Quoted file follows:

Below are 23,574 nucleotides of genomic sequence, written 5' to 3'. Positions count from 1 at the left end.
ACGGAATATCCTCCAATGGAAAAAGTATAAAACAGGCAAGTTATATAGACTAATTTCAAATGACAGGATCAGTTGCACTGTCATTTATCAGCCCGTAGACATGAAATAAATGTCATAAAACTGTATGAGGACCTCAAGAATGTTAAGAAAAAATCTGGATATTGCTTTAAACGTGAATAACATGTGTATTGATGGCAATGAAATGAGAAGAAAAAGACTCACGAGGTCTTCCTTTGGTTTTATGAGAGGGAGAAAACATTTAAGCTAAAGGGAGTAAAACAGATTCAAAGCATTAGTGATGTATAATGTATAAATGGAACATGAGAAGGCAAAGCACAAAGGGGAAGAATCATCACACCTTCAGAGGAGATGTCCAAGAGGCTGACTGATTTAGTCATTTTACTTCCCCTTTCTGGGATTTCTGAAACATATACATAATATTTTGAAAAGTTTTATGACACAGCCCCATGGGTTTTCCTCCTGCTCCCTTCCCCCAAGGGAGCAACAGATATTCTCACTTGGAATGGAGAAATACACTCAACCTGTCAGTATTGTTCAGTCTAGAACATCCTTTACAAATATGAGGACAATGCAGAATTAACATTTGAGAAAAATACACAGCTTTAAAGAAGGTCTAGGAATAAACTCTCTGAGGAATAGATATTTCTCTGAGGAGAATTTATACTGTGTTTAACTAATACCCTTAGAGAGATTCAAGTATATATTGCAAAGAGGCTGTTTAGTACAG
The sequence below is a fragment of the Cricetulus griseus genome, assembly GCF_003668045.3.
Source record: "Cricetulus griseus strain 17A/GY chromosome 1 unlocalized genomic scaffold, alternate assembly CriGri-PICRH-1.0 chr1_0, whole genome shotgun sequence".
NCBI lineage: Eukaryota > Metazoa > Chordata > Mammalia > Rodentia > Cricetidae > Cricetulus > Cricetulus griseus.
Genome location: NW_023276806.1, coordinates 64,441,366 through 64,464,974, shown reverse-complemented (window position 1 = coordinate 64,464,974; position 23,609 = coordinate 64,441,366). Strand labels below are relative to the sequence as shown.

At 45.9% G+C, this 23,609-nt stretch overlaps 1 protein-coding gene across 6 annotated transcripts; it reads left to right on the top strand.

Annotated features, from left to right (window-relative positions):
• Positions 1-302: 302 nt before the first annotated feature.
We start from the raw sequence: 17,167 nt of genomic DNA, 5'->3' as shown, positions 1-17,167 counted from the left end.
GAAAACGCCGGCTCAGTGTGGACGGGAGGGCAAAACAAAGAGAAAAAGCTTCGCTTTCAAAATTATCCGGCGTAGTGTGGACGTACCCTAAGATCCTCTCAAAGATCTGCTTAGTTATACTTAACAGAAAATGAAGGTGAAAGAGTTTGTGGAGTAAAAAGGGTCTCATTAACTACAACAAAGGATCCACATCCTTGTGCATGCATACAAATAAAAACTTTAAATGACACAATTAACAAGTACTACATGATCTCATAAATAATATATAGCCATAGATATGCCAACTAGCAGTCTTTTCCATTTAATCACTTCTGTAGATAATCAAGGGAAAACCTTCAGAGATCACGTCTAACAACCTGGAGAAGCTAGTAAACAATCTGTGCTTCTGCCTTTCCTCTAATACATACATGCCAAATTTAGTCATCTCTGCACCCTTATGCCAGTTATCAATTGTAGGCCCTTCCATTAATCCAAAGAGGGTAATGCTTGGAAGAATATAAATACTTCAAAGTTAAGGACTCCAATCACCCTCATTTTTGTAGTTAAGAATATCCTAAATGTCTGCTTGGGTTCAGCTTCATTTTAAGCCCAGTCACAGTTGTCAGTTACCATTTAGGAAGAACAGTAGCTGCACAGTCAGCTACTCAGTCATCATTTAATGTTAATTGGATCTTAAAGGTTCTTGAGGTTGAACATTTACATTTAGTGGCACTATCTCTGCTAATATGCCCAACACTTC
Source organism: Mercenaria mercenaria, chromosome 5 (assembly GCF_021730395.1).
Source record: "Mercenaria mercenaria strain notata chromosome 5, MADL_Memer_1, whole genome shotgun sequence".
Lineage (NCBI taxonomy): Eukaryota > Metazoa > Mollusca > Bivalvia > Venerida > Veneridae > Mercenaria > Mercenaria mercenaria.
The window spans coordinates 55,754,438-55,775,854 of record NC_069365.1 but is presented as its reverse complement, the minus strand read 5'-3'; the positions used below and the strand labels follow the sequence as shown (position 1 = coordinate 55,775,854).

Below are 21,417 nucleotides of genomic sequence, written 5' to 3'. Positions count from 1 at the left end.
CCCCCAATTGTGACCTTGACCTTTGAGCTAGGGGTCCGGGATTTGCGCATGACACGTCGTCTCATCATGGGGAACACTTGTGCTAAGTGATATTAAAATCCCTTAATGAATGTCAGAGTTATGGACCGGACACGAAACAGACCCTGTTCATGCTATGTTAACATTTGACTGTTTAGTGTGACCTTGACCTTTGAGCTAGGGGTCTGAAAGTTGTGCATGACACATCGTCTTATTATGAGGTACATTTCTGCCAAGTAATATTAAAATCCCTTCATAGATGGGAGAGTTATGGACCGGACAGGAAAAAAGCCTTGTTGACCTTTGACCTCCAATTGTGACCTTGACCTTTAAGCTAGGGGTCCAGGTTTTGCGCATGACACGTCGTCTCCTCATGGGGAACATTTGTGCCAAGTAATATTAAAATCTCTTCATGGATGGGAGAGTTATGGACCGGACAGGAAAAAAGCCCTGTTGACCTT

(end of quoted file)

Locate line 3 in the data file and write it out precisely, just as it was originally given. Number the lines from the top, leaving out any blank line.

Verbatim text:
The sequence below is a fragment of the Cricetulus griseus genome, assembly GCF_003668045.3.